Judy (movie)

Making a movie or any document of the life of Judy Garland must be a very tricky project. First of all, Garland—the great film, recording, and concert star from the mid 20th century—is still well known through her some 36 major films and hundreds of recordings. So, any motion picture about her is up against her actual legacy. Secondly, her 46 years of life were so loaded with events, legend, and stylistic eras, it would be impossible to present a truthful assessment of her life in the running length of a theatrical motion picture. Add to that the millions of people who have their own vision of who Judy Garland was and how

she came across, and any filmmaker is up against a wall of objective opinion before they even start production.


Fortunately, in the new film Judy, the creative artists have made some wise decisions. They focus only on one part of Garland’s life. This is, of course, the most heart-wrenching segment: Her final year while she was performing live at the London cabaret Talk of The Town.


Judy is based on a recent West End and Broadway play, The End of the Rainbow, but this film is very different from that three-character melodrama. Unlike the play (which starred the brilliant, but very broad, British actress Tracy

Bennett), Judy tries to explore the inner workings of Garland’s mind. This is also no small task. Her emotional state must have been quite frayed at that point in her life, and no doubt complex.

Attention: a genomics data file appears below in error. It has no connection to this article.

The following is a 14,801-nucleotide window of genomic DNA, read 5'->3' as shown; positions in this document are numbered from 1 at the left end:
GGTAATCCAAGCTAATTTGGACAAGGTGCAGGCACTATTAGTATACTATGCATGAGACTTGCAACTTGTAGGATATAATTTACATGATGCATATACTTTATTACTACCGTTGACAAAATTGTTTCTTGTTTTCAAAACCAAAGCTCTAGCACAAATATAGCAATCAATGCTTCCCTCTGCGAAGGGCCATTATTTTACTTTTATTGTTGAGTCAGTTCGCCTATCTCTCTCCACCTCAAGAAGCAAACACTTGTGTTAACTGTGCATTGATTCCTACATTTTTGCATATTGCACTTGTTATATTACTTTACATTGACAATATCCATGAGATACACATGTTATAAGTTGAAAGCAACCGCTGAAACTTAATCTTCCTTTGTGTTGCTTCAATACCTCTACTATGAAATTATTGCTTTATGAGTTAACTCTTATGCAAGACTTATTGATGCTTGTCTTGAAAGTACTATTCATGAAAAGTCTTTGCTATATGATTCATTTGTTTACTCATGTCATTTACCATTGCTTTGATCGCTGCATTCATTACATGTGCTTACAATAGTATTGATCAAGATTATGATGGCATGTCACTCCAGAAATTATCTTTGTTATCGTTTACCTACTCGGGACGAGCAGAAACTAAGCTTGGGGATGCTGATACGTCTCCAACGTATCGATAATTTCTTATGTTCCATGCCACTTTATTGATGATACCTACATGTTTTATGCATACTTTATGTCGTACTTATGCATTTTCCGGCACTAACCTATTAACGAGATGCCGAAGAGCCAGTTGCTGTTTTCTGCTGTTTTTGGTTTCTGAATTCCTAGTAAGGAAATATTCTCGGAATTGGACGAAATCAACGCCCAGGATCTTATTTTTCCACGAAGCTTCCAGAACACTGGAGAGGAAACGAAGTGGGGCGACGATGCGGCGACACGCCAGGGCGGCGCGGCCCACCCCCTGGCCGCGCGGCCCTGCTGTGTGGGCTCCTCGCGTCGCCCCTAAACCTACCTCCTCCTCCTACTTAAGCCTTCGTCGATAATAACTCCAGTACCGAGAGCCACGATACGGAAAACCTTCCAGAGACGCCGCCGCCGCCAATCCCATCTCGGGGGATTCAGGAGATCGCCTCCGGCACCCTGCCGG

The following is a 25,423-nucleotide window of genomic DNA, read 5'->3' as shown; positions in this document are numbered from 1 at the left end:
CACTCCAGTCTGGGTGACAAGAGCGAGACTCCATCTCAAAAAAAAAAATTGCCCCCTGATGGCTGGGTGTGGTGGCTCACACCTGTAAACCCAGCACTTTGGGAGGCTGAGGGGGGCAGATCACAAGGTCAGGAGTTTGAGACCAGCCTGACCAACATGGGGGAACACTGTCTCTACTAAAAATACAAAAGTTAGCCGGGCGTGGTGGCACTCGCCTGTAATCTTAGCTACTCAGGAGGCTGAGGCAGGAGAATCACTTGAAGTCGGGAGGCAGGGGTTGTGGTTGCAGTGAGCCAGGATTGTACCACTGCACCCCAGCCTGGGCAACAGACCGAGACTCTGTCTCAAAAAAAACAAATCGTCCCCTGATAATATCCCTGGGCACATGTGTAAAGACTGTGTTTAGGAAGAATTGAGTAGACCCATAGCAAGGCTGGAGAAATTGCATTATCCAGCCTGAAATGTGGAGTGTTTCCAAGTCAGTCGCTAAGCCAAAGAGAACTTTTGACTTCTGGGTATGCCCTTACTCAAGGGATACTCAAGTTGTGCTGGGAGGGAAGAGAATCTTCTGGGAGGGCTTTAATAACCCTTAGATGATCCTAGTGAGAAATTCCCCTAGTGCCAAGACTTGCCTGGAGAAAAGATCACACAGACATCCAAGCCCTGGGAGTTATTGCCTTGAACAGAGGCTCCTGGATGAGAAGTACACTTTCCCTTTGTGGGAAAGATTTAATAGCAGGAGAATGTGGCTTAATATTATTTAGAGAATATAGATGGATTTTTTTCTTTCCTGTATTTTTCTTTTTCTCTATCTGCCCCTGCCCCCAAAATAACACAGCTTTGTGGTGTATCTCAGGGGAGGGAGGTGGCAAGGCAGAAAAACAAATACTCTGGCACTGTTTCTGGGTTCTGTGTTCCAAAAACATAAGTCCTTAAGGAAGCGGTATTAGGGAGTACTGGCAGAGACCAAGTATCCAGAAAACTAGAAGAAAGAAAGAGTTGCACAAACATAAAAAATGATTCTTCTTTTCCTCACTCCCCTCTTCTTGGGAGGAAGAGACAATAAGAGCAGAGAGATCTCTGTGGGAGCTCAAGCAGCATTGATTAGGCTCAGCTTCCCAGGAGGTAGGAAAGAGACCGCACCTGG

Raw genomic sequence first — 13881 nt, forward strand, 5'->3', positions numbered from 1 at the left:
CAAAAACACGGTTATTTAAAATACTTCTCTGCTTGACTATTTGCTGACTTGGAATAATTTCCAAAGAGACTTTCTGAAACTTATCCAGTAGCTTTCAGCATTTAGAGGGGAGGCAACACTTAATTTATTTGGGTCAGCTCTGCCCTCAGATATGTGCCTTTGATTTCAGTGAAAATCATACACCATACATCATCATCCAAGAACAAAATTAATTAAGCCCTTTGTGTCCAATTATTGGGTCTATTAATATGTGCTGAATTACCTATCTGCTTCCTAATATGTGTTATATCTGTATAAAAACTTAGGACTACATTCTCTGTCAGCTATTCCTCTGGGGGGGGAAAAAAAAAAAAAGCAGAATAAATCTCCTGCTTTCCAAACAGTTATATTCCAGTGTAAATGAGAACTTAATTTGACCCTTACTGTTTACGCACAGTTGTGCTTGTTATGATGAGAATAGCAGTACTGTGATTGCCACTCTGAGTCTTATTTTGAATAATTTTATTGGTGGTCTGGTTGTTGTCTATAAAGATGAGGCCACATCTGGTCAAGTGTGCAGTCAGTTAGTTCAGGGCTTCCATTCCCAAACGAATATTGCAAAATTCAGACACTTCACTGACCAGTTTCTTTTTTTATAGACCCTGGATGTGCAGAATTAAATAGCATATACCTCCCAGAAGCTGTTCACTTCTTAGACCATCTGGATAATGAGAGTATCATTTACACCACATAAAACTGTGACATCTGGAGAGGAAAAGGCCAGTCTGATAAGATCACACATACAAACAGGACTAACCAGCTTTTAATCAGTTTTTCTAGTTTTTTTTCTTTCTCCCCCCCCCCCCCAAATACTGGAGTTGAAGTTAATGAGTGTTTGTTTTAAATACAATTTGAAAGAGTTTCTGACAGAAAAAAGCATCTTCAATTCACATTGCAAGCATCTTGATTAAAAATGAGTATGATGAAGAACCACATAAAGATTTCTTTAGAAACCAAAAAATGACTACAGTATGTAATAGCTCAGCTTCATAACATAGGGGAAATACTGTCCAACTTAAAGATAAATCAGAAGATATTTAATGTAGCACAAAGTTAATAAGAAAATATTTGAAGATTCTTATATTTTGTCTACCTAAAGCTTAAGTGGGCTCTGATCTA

But this is where Judy is at its best. The film has a quiet and steady intensity, and avoids anything camp or two-dimensional. Whether this was the idea of the screenwriter Tom Edge or the director Rupert Goold, the approach is totally in tune with Renee Zellweger’s performance. All three are totally aligned, and the tone of the motion picture is consistent and even.


Right from the top, we are privy to Garland’s love and concern for her children. As suggested here, she simply wanted to be a good mother and find a home where she and her children could live. This clear and admirable “I want” is believable and gives the movie a through-line of intent most bio-pics do not have. It also gives the viewer great empathy for the central character, who was one of the most colorful yet difficult entertainers of all time.

Judy (movie)